Cleveland.com just headlined “Who are the 700,000 Ohioans receiving health insurance under Medicaid expansion?” by Rich Exner (2-28-17). It is an insightful synopsis of a state report by the Department of Medicaid for the Ohio General Assembly. Along with the requisite statistics, like “Among the 702,000 added to Medicaid: 43.2 percent were employed. 55.8 percent were men. 71.5 percent were white; 24.8 percent were black. 13.1 percent had at least a four-year college degree. 15.7 percent were married.” there was something that jumped out. “Before [Medicaid expansion in 2014]: Until the change, Medicaid was generally restricted to adults with income of less than 90 percent of the poverty level and only if they were also a parent, pregnant or disabled. After: Medicaid coverage was expanded to Ohioans age 19 to 64 with incomes at or below 138 percent of the poverty level. The threshold for a single person in 2016 was $16,394. The state reported 702,000 people were insured as a result of the expansion.” In this post Analysis would like to make use of a term entitled “the blue laws”. Wiki gives “Blue laws, also known as Sunday laws, are laws designed to restrict or ban some or all Sunday activities for religious reasons, particularly to promote the observance of a day of worship or rest. Blue laws may also restrict shopping or ban sale of certain items on specific days, most often on Sundays in the western world.” The day before Cleveland.com reported the statistics packed Medicaid report, the AP reported “Sessions: More violence around pot than ‘one would think’” by Sadie Gurman and Eric Tucker (2-27-17). In line with White House methodology on immigration and refugees, voter fraud, etc. the article states “”Experts are telling me there’s more violence around marijuana than one would think,” Sessions said. The comments were in keeping with remarks last week from White House spokesman Sean Spicer, who said the Justice Department would step up enforcement of federal law against recreational marijuana. Sessions stopped short of saying what he would do, but said he doesn’t think America will be a better place with “more people smoking pot.”” Before his confirmation hearings to become the US Attorney General, Jeff Sessions views were well known (as indicated in a previous blog posting). Upriver of that, before the November elections, the Ohio General Assembly staved off citizen’s initiatives by legalizing medical marijuana. In the same spirit of citizen initiative, the citizens of Newark voted to minimize the illegal status of marijuana possession within the municipality. As of the present (2-28-17) it is impossible to obtain or possess medical marijuana within the State of Ohio. The will of the Newark electorate is likewise irrelevant. “Before [Medicaid expansion in 2014]” those actually able to be covered by Medicaid were few and far between. Would it be fair to say that this was a “blue law,” “laws created to enforce strict moral standards.” (Wiki); a policy put in place at the time to “shame” the citizenry to claim ownership of their personal health? Some vehement agitation surrounds the current Medicaid debate. Little surrounded Sessions confirmation, nor surrounds the foot dragging and obfuscation of the Ohio Legislature as well as the actions of the Newark City Council and Mayor’s administration regarding marijuana legalization. Analysis finds the unifying force presented when blue laws are on the books to be a mystification. Was America great then because of “laws created to enforce strict moral standards.”?

It’s Troubling That People Face Different Charges For The Same Offense

November 20, 2016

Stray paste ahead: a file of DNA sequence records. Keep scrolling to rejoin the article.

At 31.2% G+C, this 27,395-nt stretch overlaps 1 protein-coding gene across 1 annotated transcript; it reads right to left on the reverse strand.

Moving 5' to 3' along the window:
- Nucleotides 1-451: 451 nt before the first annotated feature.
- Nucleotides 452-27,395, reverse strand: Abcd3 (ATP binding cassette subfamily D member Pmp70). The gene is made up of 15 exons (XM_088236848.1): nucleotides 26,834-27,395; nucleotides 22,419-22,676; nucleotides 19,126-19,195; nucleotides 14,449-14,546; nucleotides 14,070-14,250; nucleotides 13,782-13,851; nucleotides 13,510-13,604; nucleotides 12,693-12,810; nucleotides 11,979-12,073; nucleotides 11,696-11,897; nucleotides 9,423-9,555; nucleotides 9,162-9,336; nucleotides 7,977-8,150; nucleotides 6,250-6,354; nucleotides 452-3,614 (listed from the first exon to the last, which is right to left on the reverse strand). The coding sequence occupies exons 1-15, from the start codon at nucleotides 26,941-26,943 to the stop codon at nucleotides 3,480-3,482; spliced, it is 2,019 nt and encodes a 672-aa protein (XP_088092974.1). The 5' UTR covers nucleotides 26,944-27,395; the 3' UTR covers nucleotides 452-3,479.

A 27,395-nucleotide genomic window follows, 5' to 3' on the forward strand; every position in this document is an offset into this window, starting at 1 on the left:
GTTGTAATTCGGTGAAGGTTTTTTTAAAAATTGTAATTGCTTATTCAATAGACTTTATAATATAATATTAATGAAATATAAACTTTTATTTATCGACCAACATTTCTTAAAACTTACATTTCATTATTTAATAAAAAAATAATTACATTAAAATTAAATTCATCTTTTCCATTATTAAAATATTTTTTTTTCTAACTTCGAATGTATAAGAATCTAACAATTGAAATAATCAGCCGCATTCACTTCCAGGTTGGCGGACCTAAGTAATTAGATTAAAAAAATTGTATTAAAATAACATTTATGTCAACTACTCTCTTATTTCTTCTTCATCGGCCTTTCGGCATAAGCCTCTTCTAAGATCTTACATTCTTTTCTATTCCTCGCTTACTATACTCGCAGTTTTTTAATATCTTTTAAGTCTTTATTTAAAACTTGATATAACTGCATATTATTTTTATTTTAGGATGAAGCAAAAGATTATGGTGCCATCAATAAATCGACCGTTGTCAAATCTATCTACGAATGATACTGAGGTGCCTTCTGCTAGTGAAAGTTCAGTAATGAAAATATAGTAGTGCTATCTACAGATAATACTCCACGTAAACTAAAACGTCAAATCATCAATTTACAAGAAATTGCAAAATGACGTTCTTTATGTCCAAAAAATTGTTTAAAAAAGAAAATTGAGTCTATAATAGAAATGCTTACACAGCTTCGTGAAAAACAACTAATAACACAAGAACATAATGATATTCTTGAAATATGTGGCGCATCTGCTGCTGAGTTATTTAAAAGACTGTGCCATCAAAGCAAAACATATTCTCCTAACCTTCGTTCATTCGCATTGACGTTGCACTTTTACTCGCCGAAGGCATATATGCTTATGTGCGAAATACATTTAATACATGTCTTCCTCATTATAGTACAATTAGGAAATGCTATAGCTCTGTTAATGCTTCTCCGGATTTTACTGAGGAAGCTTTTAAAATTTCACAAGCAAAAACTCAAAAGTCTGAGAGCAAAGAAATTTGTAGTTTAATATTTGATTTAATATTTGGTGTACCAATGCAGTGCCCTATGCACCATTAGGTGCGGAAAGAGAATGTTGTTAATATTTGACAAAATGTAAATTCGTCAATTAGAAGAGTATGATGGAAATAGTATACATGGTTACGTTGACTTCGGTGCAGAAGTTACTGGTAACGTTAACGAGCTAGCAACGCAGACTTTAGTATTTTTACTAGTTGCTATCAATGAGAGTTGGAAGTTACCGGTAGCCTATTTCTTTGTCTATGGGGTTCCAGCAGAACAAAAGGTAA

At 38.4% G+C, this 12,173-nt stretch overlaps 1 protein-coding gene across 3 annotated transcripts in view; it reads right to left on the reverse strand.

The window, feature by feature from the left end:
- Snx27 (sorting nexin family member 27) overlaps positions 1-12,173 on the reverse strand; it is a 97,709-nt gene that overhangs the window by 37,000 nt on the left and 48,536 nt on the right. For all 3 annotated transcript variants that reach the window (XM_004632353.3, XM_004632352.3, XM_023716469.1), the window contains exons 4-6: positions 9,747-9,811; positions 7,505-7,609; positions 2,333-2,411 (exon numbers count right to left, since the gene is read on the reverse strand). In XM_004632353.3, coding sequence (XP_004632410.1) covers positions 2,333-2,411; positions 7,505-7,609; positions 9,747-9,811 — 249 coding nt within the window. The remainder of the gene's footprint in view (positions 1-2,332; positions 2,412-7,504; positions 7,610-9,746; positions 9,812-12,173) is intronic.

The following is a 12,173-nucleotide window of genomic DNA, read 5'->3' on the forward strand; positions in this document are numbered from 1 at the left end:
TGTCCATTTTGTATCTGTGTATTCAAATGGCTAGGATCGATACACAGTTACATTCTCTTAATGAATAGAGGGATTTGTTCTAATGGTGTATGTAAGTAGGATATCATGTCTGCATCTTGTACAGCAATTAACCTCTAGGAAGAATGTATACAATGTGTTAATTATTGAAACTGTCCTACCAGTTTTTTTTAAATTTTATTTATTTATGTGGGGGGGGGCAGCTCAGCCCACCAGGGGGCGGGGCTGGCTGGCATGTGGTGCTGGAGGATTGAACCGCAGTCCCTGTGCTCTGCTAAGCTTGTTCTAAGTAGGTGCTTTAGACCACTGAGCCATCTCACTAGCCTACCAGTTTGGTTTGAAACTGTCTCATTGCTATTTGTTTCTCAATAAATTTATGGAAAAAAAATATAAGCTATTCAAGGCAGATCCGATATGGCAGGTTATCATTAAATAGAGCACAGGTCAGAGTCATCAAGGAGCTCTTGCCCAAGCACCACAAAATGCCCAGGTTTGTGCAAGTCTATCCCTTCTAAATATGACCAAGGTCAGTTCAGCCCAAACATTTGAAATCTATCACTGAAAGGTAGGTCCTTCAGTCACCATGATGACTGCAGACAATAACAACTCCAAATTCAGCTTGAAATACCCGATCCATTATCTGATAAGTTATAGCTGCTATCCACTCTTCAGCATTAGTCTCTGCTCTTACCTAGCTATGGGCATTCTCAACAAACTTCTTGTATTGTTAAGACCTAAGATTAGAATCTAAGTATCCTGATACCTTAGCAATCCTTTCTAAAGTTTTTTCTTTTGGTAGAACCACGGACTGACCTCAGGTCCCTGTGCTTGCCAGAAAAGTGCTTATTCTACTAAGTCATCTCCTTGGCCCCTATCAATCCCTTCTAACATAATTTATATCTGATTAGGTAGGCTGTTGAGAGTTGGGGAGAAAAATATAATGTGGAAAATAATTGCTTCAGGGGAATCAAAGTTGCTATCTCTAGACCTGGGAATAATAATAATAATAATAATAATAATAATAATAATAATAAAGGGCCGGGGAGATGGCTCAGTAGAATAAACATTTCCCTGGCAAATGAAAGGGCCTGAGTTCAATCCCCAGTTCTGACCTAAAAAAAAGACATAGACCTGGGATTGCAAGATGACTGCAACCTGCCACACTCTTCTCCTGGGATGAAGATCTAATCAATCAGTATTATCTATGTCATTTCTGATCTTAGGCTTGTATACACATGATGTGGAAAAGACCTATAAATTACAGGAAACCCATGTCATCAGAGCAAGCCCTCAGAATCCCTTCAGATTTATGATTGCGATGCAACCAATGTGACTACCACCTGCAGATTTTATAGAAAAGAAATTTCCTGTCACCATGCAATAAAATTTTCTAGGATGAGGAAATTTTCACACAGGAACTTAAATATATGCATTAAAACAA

In the pre-election post “What The Hell Have You Got To Lose?” (10-26-16) Analysis asserted its mission “to draw the link, to follow the thread between what is large and “out there” (as news, policy, etc.) and what is local, next door, just around the block.” The saga continues with the recent episode, “Smoke gets in your eyes.” 8-20-16 The Advocate’s Maria DeVito headlined “Newark officials not backing pot decriminalization.” “Mayor Jeff Hall said He doesn’t support the initiative as it is being presented because it goes beyond what has been done at the state level.” Further on: “Licking County Municipal Court Judge Michael Higgins, who wrote a letter to Newark City Council members earlier this year pointing out the difference between Newark’s law and the State law, said he doesn’t have feelings one way or another on the ballot measure. But he did say it’s troubling that people face different charges for the same offense.” Well, history shows the initiative to have been passed into law 11-8-16 by a majority of the electorate of the City of Newark. 11-11-16 DeVito headlines “Newark ignores newly passed pot decriminalization”. Notable: “[Law Director Doug] Sassen said there is nothing that requires the city to charge offenses under city law. “it’s just an option to pursue it and we’re going to choose not to pursue it.” He said.” The article stated Newark’s Police Chief Barry Connell’s accord with the Law Director. Analysis feels it is safe to assume ditto for the ever vociferous Mayor. On 11-14-16 The Advocate’s Kent Mallett headlined “Council members OK with decision to ignore new pot law.” Reporting that 100% of the City Council members were likewise 100% behind Doug Sassen’s policy decision. In a 11-20-16 letter to ed, the Law Director expounds on his policy: “If the initiative as passed were to be given full effect as suggested that would mean the conduct previously outlawed in these ordinances would be perfectly legal under Newark Law.” Well, yeah, that is how law making/changing is done (for some historic precedent Google “Newark City Council Pit Bull”). Analysis finds all this begs an awful lot of questions. Who makes the law? When is a law a law (not to mention the will of the people)? Which law is law? Who decides any or all of the above? Why does a city make laws to begin with? In the pre-election post of 10-26-16 Analysis claimed that “what the GOP candidate [and now president] is about, that has his party in a tizzy, can be found with that same party and electoral process here in Licking County.” Contemporary answers to some of the preceding questions might be found in the opposite direction – looking at the national and state news rather than just in Newark. The 11-18-16 Washington Post Wonkblog’s Christopher Ingraham headlines “Trump’s pick for attorney general: ‘Good people don’t smoke marijuana’”. Quoting the Trump administration’s AG to be, Jeff Sessions, (from a U.S. Senate Drug Caucus hearing in April of 2016): “We need grown ups in charge in Washington to say marijuana is not the kind of thing that ought to be legalized, it ought not to be minimized, that it’s in fact a very real danger.” Analysis finds this correlation with Sassen’s national counterpart to lead to various conclusions, all troubling and untenable. Is one to assume that Jeff Hall, Barry Connell, Doug Sassen and the members of the Newark City Council are the “grown ups” with the city’s electorate being children? How did the electorate get the right to vote if they are underage? Analysis finds more complications with all this. The same Advocate that published the Law Director’s letter also ran an older news item by its parent company, Gannett’s USA Today, headlined “Think tank calls on legislature to help rural Ohio”. The think tank (no, not Newark’s), being Cleveland’s the Center For Community Solutions, calls for what Analysis likewise pointed out in the 11-13-16 post, Make Licking County Rural Again. Both highlight the state’s withdrawal and redirection of funding, etc. resulting in the negligence and lack of affordable housing, public transportation, public health care, children’s services, etc. in Licking County and Newark. Yet, along with Sessions, Newark’s elected officials march lock step with the state. When will they diverge? When will they heed the children’s concerns? Analysis finds the local leaders response to the 2016 election results even more troubling, but from an ethical dimension. “Good people don’t smoke marijuana” determines, carte blanche, the morals that make America great. Unseen is the obverse. It also determines what is not good, immoral, without taking any recourse to the law and lawmaking. Such determination Newark’s elected leaders likewise choose to reserve for themselves. This is also evidenced in the same day’s paper that ran Sassen’s guest editorial alibi. In “Q&A: Offender list in Ohio brings up questions about cost” by the AP’s John Seewer, state legislators propose to expand the registry (and tracking) of convicted felons from those presently marked for life. Analysis wrote about the Steve Smith trial outcome back in 3-29-16 (Where’s The Crime In All This?). At the time Analysis was dumbfounded that a Marion County man convicted of drug trafficking that resulted in death (with a preponderance of evidence) could receive a lesser sentence than an isolated and unsubstantiated drug trafficking charge in Licking County. “Newark ignores newly passed pot decriminalization” says more for why “there is nothing that requires the city” to be fair, just, equitable or non-discriminatory in its interaction and treatment of citizens, underage or otherwise. To paraphrase Judge Higgins: “it’s troubling that people face different charges [and outcomes] for the same offense.”